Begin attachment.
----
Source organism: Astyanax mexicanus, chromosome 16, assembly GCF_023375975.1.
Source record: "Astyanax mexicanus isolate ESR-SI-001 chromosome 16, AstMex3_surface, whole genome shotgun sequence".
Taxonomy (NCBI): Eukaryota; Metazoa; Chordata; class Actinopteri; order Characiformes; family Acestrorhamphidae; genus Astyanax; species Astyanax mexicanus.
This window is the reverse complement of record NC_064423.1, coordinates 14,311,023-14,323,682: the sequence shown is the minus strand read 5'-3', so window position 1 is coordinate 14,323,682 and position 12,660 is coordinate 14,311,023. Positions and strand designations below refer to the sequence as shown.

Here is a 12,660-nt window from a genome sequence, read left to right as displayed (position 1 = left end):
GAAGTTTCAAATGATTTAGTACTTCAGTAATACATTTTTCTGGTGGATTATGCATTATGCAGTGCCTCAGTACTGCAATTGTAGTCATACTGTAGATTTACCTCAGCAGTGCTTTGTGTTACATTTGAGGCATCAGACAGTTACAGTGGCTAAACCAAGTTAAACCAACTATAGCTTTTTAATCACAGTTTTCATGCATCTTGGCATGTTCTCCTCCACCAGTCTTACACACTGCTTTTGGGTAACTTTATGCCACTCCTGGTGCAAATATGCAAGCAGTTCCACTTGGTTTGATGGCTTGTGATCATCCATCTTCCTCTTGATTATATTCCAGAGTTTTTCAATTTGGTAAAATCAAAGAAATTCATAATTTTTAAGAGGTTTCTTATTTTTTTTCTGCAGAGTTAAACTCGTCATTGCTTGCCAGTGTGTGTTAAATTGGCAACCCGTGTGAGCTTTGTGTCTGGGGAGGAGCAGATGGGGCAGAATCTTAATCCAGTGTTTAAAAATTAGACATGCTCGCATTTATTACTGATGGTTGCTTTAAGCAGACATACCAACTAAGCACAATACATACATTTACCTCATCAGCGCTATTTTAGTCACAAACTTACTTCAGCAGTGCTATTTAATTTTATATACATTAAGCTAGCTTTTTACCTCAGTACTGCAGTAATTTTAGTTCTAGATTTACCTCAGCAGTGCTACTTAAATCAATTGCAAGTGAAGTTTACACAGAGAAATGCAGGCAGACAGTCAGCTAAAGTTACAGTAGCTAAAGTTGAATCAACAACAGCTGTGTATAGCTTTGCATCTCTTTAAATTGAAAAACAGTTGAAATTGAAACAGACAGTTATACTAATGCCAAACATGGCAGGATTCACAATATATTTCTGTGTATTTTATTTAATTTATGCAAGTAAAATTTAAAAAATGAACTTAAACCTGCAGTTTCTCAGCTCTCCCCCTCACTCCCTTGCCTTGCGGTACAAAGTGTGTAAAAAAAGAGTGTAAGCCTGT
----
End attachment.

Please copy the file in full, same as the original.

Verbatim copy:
Source organism: Astyanax mexicanus, chromosome 16, assembly GCF_023375975.1.
Source record: "Astyanax mexicanus isolate ESR-SI-001 chromosome 16, AstMex3_surface, whole genome shotgun sequence".
Taxonomy (NCBI): Eukaryota; Metazoa; Chordata; class Actinopteri; order Characiformes; family Acestrorhamphidae; genus Astyanax; species Astyanax mexicanus.
This window is the reverse complement of record NC_064423.1, coordinates 14,311,023-14,323,682: the sequence shown is the minus strand read 5'-3', so window position 1 is coordinate 14,323,682 and position 12,660 is coordinate 14,311,023. Positions and strand designations below refer to the sequence as shown.

Here is a 12,660-nt window from a genome sequence, read left to right as displayed (position 1 = left end):
GAAGTTTCAAATGATTTAGTACTTCAGTAATACATTTTTCTGGTGGATTATGCATTATGCAGTGCCTCAGTACTGCAATTGTAGTCATACTGTAGATTTACCTCAGCAGTGCTTTGTGTTACATTTGAGGCATCAGACAGTTACAGTGGCTAAACCAAGTTAAACCAACTATAGCTTTTTAATCACAGTTTTCATGCATCTTGGCATGTTCTCCTCCACCAGTCTTACACACTGCTTTTGGGTAACTTTATGCCACTCCTGGTGCAAATATGCAAGCAGTTCCACTTGGTTTGATGGCTTGTGATCATCCATCTTCCTCTTGATTATATTCCAGAGTTTTTCAATTTGGTAAAATCAAAGAAATTCATAATTTTTAAGAGGTTTCTTATTTTTTTTCTGCAGAGTTAAACTCGTCATTGCTTGCCAGTGTGTGTTAAATTGGCAACCCGTGTGAGCTTTGTGTCTGGGGAGGAGCAGATGGGGCAGAATCTTAATCCAGTGTTTAAAAATTAGACATGCTCGCATTTATTACTGATGGTTGCTTTAAGCAGACATACCAACTAAGCACAATACATACATTTACCTCATCAGCGCTATTTTAGTCACAAACTTACTTCAGCAGTGCTATTTAATTTTATATACATTAAGCTAGCTTTTTACCTCAGTACTGCAGTAATTTTAGTTCTAGATTTACCTCAGCAGTGCTACTTAAATCAATTGCAAGTGAAGTTTACACAGAGAAATGCAGGCAGACAGTCAGCTAAAGTTACAGTAGCTAAAGTTGAATCAACAACAGCTGTGTATAGCTTTGCATCTCTTTAAATTGAAAAACAGTTGAAATTGAAACAGACAGTTATACTAATGCCAAACATGGCAGGATTCACAATATATTTCTGTGTATTTTATTTAATTTATGCAAGTAAAATTTAAAAAATGAACTTAAACCTGCAGTTTCTCAGCTCTCCCCCTCACTCCCTTGCCTTGCGGTACAAAGTGTGTAAAAAAAGAGTGTAAGCCTGT